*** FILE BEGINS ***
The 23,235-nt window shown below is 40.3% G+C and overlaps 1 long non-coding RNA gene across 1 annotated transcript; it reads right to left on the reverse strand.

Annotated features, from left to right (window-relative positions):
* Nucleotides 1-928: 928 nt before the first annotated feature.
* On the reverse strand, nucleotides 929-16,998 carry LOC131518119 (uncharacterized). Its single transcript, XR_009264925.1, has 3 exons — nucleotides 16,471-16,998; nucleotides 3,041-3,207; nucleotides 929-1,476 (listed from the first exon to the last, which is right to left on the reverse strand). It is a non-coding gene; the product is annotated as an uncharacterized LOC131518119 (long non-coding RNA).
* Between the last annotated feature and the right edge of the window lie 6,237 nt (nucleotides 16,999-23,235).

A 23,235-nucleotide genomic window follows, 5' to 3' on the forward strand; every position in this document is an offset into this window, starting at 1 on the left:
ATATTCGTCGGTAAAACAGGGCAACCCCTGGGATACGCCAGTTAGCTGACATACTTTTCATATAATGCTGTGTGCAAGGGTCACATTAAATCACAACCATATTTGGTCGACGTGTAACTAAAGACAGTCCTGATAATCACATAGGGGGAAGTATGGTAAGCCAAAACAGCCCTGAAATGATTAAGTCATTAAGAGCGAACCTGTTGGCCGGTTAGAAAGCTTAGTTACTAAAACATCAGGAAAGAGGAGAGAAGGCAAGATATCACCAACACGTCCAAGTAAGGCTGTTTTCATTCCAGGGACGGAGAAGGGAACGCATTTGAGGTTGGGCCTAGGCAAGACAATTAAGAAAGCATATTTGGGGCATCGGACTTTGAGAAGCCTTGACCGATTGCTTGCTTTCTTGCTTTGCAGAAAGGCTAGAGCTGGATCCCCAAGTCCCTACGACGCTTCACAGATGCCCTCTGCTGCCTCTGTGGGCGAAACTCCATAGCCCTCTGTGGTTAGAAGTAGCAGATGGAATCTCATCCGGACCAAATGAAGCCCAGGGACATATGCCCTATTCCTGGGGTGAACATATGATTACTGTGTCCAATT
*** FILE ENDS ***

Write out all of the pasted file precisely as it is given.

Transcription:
The 23,235-nt window shown below is 40.3% G+C and overlaps 1 long non-coding RNA gene across 1 annotated transcript; it reads right to left on the reverse strand.

Annotated features, from left to right (window-relative positions):
* Nucleotides 1-928: 928 nt before the first annotated feature.
* On the reverse strand, nucleotides 929-16,998 carry LOC131518119 (uncharacterized). Its single transcript, XR_009264925.1, has 3 exons — nucleotides 16,471-16,998; nucleotides 3,041-3,207; nucleotides 929-1,476 (listed from the first exon to the last, which is right to left on the reverse strand). It is a non-coding gene; the product is annotated as an uncharacterized LOC131518119 (long non-coding RNA).
* Between the last annotated feature and the right edge of the window lie 6,237 nt (nucleotides 16,999-23,235).

A 23,235-nucleotide genomic window follows, 5' to 3' on the forward strand; every position in this document is an offset into this window, starting at 1 on the left:
ATATTCGTCGGTAAAACAGGGCAACCCCTGGGATACGCCAGTTAGCTGACATACTTTTCATATAATGCTGTGTGCAAGGGTCACATTAAATCACAACCATATTTGGTCGACGTGTAACTAAAGACAGTCCTGATAATCACATAGGGGGAAGTATGGTAAGCCAAAACAGCCCTGAAATGATTAAGTCATTAAGAGCGAACCTGTTGGCCGGTTAGAAAGCTTAGTTACTAAAACATCAGGAAAGAGGAGAGAAGGCAAGATATCACCAACACGTCCAAGTAAGGCTGTTTTCATTCCAGGGACGGAGAAGGGAACGCATTTGAGGTTGGGCCTAGGCAAGACAATTAAGAAAGCATATTTGGGGCATCGGACTTTGAGAAGCCTTGACCGATTGCTTGCTTTCTTGCTTTGCAGAAAGGCTAGAGCTGGATCCCCAAGTCCCTACGACGCTTCACAGATGCCCTCTGCTGCCTCTGTGGGCGAAACTCCATAGCCCTCTGTGGTTAGAAGTAGCAGATGGAATCTCATCCGGACCAAATGAAGCCCAGGGACATATGCCCTATTCCTGGGGTGAACATATGATTACTGTGTCCAATT